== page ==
A central premise of the cradle to career approach is that this work requires the collective effort of an entire community to really achieve the systems level and institutional change that is necessary to support every child, from cradle to career. Inherent in this is the engagement, involvement and mobilization of the community around this cradle-to-career vision. Part of successfully achieving authentic engagement, involvement and mobilization of the community stems from understanding who is and what is the community.
When we talk about community engagement, we often encourage individual partnerships to define what community they are trying to intentionally engage and for what purpose. Community engagement needs to be a contextual process not only in regard to a specific community or region but also to a specific topic or challenge. We have broadly defined the community as individuals in the defined geographic scope who are directly affected by the quality of the education pipeline (e.g. students, parents, business and civic leaders, etc.), and therefore must be clearly understood, actively involved and eventually satisfied by the impact of the partnership. This definition of community can essentially encompass every individual in a partnership’s region; however, the expectation is not that every person in the region will be engaged in every engagement strategy that the partnership employs. Rather, this definition of community is intended to identify who should ultimately be engaged and informed, recognizing that the strategies to achieve this broad engagement should look different for varying purposes, sectors and individuals within the community.
Different partnerships across the StriveTogether Cradle to Career Network have identified various community sectors such as youth, students, parents, general public, business leaders, teachers and others as the major focus of their engagement efforts. No matter what part of the community we are trying to intentionally engage, a major lesson learned has been around needing to tailor the engagement strategy for the specific audience. The strategy employed to engage youth voice in the partnership should and will look different than a strategy to involve business leaders in the work.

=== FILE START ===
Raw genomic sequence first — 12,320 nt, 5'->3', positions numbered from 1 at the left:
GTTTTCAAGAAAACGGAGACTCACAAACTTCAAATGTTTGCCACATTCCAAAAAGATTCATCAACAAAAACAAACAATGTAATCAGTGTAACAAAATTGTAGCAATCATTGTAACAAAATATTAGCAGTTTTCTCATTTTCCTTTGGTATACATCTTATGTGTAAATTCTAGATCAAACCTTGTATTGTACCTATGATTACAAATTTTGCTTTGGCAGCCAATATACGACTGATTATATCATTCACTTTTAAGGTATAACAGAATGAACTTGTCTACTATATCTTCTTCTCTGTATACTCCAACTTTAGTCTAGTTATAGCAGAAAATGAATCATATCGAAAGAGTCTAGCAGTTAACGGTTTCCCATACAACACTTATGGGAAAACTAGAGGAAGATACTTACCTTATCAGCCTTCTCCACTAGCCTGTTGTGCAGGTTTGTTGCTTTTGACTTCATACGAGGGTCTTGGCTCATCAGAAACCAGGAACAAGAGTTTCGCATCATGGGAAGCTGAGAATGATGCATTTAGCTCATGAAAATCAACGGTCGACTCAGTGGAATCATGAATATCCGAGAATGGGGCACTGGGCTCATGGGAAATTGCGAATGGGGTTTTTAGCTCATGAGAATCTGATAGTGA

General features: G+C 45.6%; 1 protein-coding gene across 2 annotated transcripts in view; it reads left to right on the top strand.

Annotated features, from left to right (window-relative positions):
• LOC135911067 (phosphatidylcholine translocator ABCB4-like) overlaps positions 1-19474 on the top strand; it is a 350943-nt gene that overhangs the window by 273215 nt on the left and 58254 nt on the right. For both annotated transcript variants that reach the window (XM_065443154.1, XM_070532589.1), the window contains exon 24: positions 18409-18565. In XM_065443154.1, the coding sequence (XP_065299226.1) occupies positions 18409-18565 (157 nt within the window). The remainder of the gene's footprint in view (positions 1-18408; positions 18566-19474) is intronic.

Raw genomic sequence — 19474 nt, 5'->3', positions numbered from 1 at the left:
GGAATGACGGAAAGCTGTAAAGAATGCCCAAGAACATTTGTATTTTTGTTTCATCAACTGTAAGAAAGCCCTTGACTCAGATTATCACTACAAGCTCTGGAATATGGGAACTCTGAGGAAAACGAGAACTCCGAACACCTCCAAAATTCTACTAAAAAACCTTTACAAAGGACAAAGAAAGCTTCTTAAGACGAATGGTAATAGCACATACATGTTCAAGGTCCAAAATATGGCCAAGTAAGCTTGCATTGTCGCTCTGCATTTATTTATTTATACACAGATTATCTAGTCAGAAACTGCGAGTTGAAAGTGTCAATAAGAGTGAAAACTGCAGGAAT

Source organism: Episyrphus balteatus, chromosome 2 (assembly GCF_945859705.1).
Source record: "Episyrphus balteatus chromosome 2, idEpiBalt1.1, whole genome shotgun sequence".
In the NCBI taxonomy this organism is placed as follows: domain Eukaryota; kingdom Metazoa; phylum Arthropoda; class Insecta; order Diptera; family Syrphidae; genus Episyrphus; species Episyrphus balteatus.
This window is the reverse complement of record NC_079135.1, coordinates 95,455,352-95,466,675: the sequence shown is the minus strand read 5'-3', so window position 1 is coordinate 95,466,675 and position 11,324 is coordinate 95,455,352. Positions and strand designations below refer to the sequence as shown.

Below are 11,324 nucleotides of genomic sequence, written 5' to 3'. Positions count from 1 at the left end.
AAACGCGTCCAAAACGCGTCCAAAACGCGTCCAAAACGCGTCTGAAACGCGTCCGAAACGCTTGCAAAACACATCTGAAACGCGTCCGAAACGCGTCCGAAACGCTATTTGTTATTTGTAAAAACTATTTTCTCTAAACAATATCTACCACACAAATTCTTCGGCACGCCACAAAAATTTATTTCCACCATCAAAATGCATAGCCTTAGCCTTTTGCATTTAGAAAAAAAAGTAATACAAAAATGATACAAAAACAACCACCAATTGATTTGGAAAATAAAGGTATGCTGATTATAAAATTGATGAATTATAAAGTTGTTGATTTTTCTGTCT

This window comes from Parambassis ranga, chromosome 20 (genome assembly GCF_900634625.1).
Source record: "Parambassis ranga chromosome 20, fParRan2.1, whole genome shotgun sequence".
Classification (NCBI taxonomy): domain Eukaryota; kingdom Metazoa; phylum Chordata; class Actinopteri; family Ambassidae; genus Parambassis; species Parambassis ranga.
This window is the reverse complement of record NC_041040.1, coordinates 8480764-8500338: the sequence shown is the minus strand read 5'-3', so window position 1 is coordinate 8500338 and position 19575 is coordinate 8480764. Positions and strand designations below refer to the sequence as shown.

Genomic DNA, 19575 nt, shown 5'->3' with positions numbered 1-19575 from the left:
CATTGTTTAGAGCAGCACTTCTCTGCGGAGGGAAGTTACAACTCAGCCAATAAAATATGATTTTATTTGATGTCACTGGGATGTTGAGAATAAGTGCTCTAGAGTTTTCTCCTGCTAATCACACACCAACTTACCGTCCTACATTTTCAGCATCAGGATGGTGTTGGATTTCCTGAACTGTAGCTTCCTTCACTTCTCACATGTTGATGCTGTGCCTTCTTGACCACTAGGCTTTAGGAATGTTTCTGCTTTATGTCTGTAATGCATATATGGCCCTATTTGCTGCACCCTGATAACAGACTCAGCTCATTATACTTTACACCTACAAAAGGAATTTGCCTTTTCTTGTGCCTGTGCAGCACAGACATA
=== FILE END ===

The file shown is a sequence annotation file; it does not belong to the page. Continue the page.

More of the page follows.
With the recent launch of the StriveTogether Theory of Action, a continuum of key benchmarks that acts as a guide to implementing the StriveTogether framework, we have taken the opportunity to reinforce the critical role of community in cradle-to-career partnerships. We also are working to get clearer than ever on what community engagement is and looks like within the context of this work.
This is the first blog in a six-part series that aims to further define community engagement and illustrate on-the-ground examples of community engagement throughout the Theory of Action. Check back soon for the next community engagement blog about categorizing engagement strategies! Also, plan to join us September 25-27 in Dallas for the 2013 StriveTogether Cradle to Career Network Convening, where we will dive into the topic of community engagement in more detail!